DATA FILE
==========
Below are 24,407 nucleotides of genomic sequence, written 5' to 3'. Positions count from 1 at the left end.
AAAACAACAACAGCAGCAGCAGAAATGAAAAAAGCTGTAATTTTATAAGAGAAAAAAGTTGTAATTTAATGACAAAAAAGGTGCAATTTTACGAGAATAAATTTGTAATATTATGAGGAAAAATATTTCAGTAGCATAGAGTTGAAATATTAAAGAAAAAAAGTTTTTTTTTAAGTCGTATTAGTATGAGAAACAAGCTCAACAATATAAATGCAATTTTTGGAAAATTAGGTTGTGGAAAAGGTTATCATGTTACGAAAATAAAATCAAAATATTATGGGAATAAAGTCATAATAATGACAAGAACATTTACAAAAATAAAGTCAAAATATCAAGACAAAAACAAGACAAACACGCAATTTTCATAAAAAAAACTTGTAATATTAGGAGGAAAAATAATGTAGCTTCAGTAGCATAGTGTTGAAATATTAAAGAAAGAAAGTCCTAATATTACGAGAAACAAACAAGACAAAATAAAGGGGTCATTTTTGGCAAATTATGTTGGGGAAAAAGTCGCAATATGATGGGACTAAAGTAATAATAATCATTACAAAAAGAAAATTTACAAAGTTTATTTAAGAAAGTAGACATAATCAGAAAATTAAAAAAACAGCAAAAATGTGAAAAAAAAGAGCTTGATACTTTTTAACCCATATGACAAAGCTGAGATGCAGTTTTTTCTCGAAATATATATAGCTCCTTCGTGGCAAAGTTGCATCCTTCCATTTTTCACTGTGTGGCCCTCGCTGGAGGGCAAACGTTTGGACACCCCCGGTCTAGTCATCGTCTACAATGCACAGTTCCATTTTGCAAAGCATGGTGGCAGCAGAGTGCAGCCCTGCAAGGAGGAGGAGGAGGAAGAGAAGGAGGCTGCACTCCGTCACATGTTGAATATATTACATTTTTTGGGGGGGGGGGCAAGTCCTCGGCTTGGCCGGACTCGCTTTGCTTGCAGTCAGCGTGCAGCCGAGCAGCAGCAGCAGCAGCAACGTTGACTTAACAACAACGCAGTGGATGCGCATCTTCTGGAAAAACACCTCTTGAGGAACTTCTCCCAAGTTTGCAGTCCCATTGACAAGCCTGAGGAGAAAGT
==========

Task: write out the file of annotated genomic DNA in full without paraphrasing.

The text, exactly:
Below are 24,407 nucleotides of genomic sequence, written 5' to 3'. Positions count from 1 at the left end.
AAAACAACAACAGCAGCAGCAGAAATGAAAAAAGCTGTAATTTTATAAGAGAAAAAAGTTGTAATTTAATGACAAAAAAGGTGCAATTTTACGAGAATAAATTTGTAATATTATGAGGAAAAATATTTCAGTAGCATAGAGTTGAAATATTAAAGAAAAAAAGTTTTTTTTTAAGTCGTATTAGTATGAGAAACAAGCTCAACAATATAAATGCAATTTTTGGAAAATTAGGTTGTGGAAAAGGTTATCATGTTACGAAAATAAAATCAAAATATTATGGGAATAAAGTCATAATAATGACAAGAACATTTACAAAAATAAAGTCAAAATATCAAGACAAAAACAAGACAAACACGCAATTTTCATAAAAAAAACTTGTAATATTAGGAGGAAAAATAATGTAGCTTCAGTAGCATAGTGTTGAAATATTAAAGAAAGAAAGTCCTAATATTACGAGAAACAAACAAGACAAAATAAAGGGGTCATTTTTGGCAAATTATGTTGGGGAAAAAGTCGCAATATGATGGGACTAAAGTAATAATAATCATTACAAAAAGAAAATTTACAAAGTTTATTTAAGAAAGTAGACATAATCAGAAAATTAAAAAAACAGCAAAAATGTGAAAAAAAAGAGCTTGATACTTTTTAACCCATATGACAAAGCTGAGATGCAGTTTTTTCTCGAAATATATATAGCTCCTTCGTGGCAAAGTTGCATCCTTCCATTTTTCACTGTGTGGCCCTCGCTGGAGGGCAAACGTTTGGACACCCCCGGTCTAGTCATCGTCTACAATGCACAGTTCCATTTTGCAAAGCATGGTGGCAGCAGAGTGCAGCCCTGCAAGGAGGAGGAGGAGGAAGAGAAGGAGGCTGCACTCCGTCACATGTTGAATATATTACATTTTTTGGGGGGGGGGGCAAGTCCTCGGCTTGGCCGGACTCGCTTTGCTTGCAGTCAGCGTGCAGCCGAGCAGCAGCAGCAGCAGCAACGTTGACTTAACAACAACGCAGTGGATGCGCATCTTCTGGAAAAACACCTCTTGAGGAACTTCTCCCAAGTTTGCAGTCCCATTGACAAGCCTGAGGAGAAAGT